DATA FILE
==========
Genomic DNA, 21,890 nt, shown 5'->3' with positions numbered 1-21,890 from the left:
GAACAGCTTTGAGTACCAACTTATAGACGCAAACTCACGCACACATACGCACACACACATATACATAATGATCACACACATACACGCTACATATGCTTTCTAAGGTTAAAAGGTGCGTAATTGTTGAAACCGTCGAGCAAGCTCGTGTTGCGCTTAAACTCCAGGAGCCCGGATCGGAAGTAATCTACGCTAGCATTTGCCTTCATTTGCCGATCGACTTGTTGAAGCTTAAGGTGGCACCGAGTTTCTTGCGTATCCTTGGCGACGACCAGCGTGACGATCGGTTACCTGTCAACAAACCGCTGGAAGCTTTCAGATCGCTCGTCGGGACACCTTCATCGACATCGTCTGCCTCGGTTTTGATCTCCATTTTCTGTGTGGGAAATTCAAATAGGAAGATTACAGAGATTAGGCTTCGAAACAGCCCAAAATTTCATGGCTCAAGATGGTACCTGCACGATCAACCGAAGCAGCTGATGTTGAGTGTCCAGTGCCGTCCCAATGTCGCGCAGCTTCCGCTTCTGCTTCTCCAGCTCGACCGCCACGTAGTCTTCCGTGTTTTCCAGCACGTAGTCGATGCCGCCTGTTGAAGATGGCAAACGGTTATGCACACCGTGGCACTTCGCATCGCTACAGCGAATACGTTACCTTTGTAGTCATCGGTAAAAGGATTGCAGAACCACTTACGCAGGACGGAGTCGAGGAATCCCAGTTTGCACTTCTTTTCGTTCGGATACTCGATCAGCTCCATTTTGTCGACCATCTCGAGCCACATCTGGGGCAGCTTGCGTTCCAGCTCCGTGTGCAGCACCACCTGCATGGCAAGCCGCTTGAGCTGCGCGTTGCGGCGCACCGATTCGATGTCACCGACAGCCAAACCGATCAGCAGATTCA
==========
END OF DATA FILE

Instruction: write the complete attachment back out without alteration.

Genomic DNA, 21,890 nt, shown 5'->3' with positions numbered 1-21,890 from the left:
GAACAGCTTTGAGTACCAACTTATAGACGCAAACTCACGCACACATACGCACACACACATATACATAATGATCACACACATACACGCTACATATGCTTTCTAAGGTTAAAAGGTGCGTAATTGTTGAAACCGTCGAGCAAGCTCGTGTTGCGCTTAAACTCCAGGAGCCCGGATCGGAAGTAATCTACGCTAGCATTTGCCTTCATTTGCCGATCGACTTGTTGAAGCTTAAGGTGGCACCGAGTTTCTTGCGTATCCTTGGCGACGACCAGCGTGACGATCGGTTACCTGTCAACAAACCGCTGGAAGCTTTCAGATCGCTCGTCGGGACACCTTCATCGACATCGTCTGCCTCGGTTTTGATCTCCATTTTCTGTGTGGGAAATTCAAATAGGAAGATTACAGAGATTAGGCTTCGAAACAGCCCAAAATTTCATGGCTCAAGATGGTACCTGCACGATCAACCGAAGCAGCTGATGTTGAGTGTCCAGTGCCGTCCCAATGTCGCGCAGCTTCCGCTTCTGCTTCTCCAGCTCGACCGCCACGTAGTCTTCCGTGTTTTCCAGCACGTAGTCGATGCCGCCTGTTGAAGATGGCAAACGGTTATGCACACCGTGGCACTTCGCATCGCTACAGCGAATACGTTACCTTTGTAGTCATCGGTAAAAGGATTGCAGAACCACTTACGCAGGACGGAGTCGAGGAATCCCAGTTTGCACTTCTTTTCGTTCGGATACTCGATCAGCTCCATTTTGTCGACCATCTCGAGCCACATCTGGGGCAGCTTGCGTTCCAGCTCCGTGTGCAGCACCACCTGCATGGCAAGCCGCTTGAGCTGCGCGTTGCGGCGCACCGATTCGATGTCACCGACAGCCAAACCGATCAGCAGATTCA